When Scottish Green Party co-leader Lorna Slater urges people to vote as if ‘their future depends on it’, she’s not warning the electorate about the planet’s climate crisis. Independence is what Ms Slater, a Canadian-born engineer and trapeze artist, really craves.
Scotland’s Greens may brand themselves as guardians of the environment, but observers could be forgiven for thinking their primary political purpose is to act as the Waitrose wing of the SNP.
The Scottish Greens exist to allow middle-class revolutionaries to reconcile their belief in solidarity with their conviction that it stops at Gretna Green and their deeply-held egalitarianism with their concern that the average SNP voter is a bit council scheme. You know, the sort of people who watch EastEnders and don’t ferment their own kimchi. Scottish Greens are nationalists in every sense except that they recoil from the word itself as though from unethically-sourced hemp.
They pride themselves on their commitment to equality, which is why the party’s top job is shared between a man and a woman. But while there have been four women in the leadership job share since 2008, there has been only one man. Step forward Patrick Harvie, Glasgow list MSP for 18 years and arguably one of the most irritating characters in Scottish politics.
‘Arrogant’, ‘self-satisfied’, ‘sanctimonious’ are just a few of the epithets his fellow MSPs use to describe the man who could offer Nicola Sturgeon the independence ‘supermajority’ of her dreams.
When he and Slater launched their manifesto a few days ago, Harvie was open about his ambitions. ‘We do aspire to take a role in government,’ he admitted and suggested that the Greens would be willing to have a conversation with the SNP about a formal coalition.
Sturgeon may baulk at the prospect of a deal with her former mentor and now bitter enemy, Alex Salmond, leader of the Alba Party, the SNP’s breakaway faction, but she will be open to the idea of working with Harvie if he can give her the numbers to force a second referendum.
After all, he has proved to be a reliable lackey since 2016, when the SNP failed to win an outright majority. Harvie teases Sturgeon with his annual ‘will he, won’t he’ charade in the run up to the crucial budget vote, but he and his fellow Green MSPs invariably press their voting button in favour of whatever the SNP administration has put forward. Not for nothing has Harvie been dubbed Sturgeon’s sock puppet, a role he seems happy to play for as long as it keeps him in the limelight.
His detractors – and there are many – say his biggest failing is not his overweening vanity, but his failure to extract any green political capital from his proximity to power.
‘He has been essential to Sturgeon for the past five years,’ says one parliamentary colleague, ‘but he has gained very little for his loyalty. At heart he’s a classic Trot, he thinks it’s enough to be against things rather than form alliances for real change.’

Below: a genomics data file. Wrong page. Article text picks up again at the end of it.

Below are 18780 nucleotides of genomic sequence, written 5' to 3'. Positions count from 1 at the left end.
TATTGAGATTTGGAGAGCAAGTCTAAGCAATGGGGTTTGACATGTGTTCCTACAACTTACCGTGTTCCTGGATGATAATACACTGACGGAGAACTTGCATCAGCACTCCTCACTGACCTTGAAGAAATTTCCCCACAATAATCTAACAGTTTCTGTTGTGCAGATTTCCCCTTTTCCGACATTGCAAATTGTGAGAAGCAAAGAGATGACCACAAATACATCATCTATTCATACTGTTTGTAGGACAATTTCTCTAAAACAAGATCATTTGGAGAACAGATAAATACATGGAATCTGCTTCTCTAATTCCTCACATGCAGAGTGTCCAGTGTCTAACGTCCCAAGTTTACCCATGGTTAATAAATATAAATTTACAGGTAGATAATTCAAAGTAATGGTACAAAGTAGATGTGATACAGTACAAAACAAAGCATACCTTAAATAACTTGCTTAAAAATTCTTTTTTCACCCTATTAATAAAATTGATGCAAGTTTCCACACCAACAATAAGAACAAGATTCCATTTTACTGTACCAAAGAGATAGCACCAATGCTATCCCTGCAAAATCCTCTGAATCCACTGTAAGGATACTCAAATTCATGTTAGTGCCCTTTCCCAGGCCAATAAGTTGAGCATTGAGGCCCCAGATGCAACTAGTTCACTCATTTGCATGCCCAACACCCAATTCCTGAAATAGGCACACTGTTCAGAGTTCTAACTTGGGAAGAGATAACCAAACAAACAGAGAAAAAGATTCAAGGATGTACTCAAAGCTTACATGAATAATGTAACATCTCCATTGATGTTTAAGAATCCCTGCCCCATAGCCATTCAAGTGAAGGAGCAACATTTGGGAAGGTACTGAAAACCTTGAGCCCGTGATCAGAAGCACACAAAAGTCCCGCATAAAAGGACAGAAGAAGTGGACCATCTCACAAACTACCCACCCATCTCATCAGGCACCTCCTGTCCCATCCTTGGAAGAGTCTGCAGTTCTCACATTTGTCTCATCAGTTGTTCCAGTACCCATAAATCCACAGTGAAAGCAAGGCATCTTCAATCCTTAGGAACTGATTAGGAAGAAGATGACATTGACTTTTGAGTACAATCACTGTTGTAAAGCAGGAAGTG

The Scottish Greens may boast that it was their influence that changed the SNP’s thinking on issues such as free school meals for primary children, but they have singularly failed on the one big environmental issue where they could have made a significant impact, land reform.
Indeed, in a move that can only be described as idiotic, Harvie recently allowed himself to lose the one person who could have delivered the Scottish Greens a legacy and transformed Scotland for the better.
Andy Wightman is a serious man with serious credentials. He is arguably Scotland’s foremost expert on land ownership, a highly respected campaigner, author and researcher. He was also a Scottish Green MSP until he was shunned for wrongthink on the tensions between gender self-identification and women’s sex-based rights. His views are moderate and expressed respectfully but by last December he felt he could no longer remain within a party which seems to relish stridency on these matters.
Wightman, who is standing as an independent on the Highlands and Islands regional list, objected to the Greens’ ‘alienating and provocative stance’ on trans rights, and claims he was threatened with expulsion for expressing his views. In his resignation letter he said the party had ‘become very censorious of any deviation from an agreed line’.
’It takes a special type of arrogance to lose someone as important to the green cause as Wightman,’ says a political opponent.
Trans rights is the line which no self-respecting Green can cross if they wish to remain in Harvie’s good books. He claims the Scottish Parliament has been ‘used as a platform for transphobic hatred and bigotry’. When a Twitter user accused Johann Lamont, a former Scottish Labour leader, of ‘a vicious bit of transphobia’, Harvie replied: ‘I’m sorry to say we can expect more of that when it comes to stage 3 of the Hate Crime Bill.’ Lamont and like-minded MSPs had simply dared to highlight women’s sex-based oppression, a notion that used to be known as ‘feminism’.
But Harvie brushes off any criticism with a sneer that could sour organic soya milk at ten paces. His skin is thicker than his owlish glasses. His recent parliamentary ‘tribute’ to the late Duke of Edinburgh showed him at his snide worst, when he reminded parliament that ‘there is no extreme of wealth, privilege or status which can protect us from mortality,’ and criticised Philip – a pioneering environmentalist – for his love of ‘the bloodsports of the wealthy’.
Politics is a bloodsport of sorts. Patrick Harvie may never be master of the hounds, but he and his pack of Green terriers have proved to be loyal servants of the SNP in their pursuit of independence. And he has shown himself eager for the next hunt.
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